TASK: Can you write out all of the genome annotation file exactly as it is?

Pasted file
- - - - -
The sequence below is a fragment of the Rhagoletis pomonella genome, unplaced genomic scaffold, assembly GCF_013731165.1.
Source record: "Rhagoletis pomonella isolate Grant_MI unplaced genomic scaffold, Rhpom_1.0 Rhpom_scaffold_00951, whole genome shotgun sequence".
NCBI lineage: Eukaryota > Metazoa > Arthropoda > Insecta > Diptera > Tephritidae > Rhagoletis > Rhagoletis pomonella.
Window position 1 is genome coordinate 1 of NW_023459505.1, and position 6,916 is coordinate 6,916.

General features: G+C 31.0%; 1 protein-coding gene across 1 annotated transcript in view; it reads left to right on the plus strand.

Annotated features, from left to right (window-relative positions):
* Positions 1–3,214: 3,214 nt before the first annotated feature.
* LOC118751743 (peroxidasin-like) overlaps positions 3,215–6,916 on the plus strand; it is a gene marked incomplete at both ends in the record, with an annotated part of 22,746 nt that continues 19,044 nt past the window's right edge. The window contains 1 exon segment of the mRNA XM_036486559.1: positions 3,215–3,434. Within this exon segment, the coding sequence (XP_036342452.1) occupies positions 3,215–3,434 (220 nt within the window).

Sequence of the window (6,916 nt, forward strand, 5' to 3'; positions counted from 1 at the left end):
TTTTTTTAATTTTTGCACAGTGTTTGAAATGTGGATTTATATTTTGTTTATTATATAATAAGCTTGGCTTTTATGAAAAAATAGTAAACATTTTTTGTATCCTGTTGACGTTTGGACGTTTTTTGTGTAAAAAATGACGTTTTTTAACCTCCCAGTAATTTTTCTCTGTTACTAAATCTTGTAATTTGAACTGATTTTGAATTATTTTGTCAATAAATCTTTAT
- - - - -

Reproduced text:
The sequence below is a fragment of the Rhagoletis pomonella genome, unplaced genomic scaffold, assembly GCF_013731165.1.
Source record: "Rhagoletis pomonella isolate Grant_MI unplaced genomic scaffold, Rhpom_1.0 Rhpom_scaffold_00951, whole genome shotgun sequence".
NCBI lineage: Eukaryota > Metazoa > Arthropoda > Insecta > Diptera > Tephritidae > Rhagoletis > Rhagoletis pomonella.
Window position 1 is genome coordinate 1 of NW_023459505.1, and position 6,916 is coordinate 6,916.

General features: G+C 31.0%; 1 protein-coding gene across 1 annotated transcript in view; it reads left to right on the plus strand.

Annotated features, from left to right (window-relative positions):
* Positions 1–3,214: 3,214 nt before the first annotated feature.
* LOC118751743 (peroxidasin-like) overlaps positions 3,215–6,916 on the plus strand; it is a gene marked incomplete at both ends in the record, with an annotated part of 22,746 nt that continues 19,044 nt past the window's right edge. The window contains 1 exon segment of the mRNA XM_036486559.1: positions 3,215–3,434. Within this exon segment, the coding sequence (XP_036342452.1) occupies positions 3,215–3,434 (220 nt within the window).

Sequence of the window (6,916 nt, forward strand, 5' to 3'; positions counted from 1 at the left end):
TTTTTTTAATTTTTGCACAGTGTTTGAAATGTGGATTTATATTTTGTTTATTATATAATAAGCTTGGCTTTTATGAAAAAATAGTAAACATTTTTTGTATCCTGTTGACGTTTGGACGTTTTTTGTGTAAAAAATGACGTTTTTTAACCTCCCAGTAATTTTTCTCTGTTACTAAATCTTGTAATTTGAACTGATTTTGAATTATTTTGTCAATAAATCTTTAT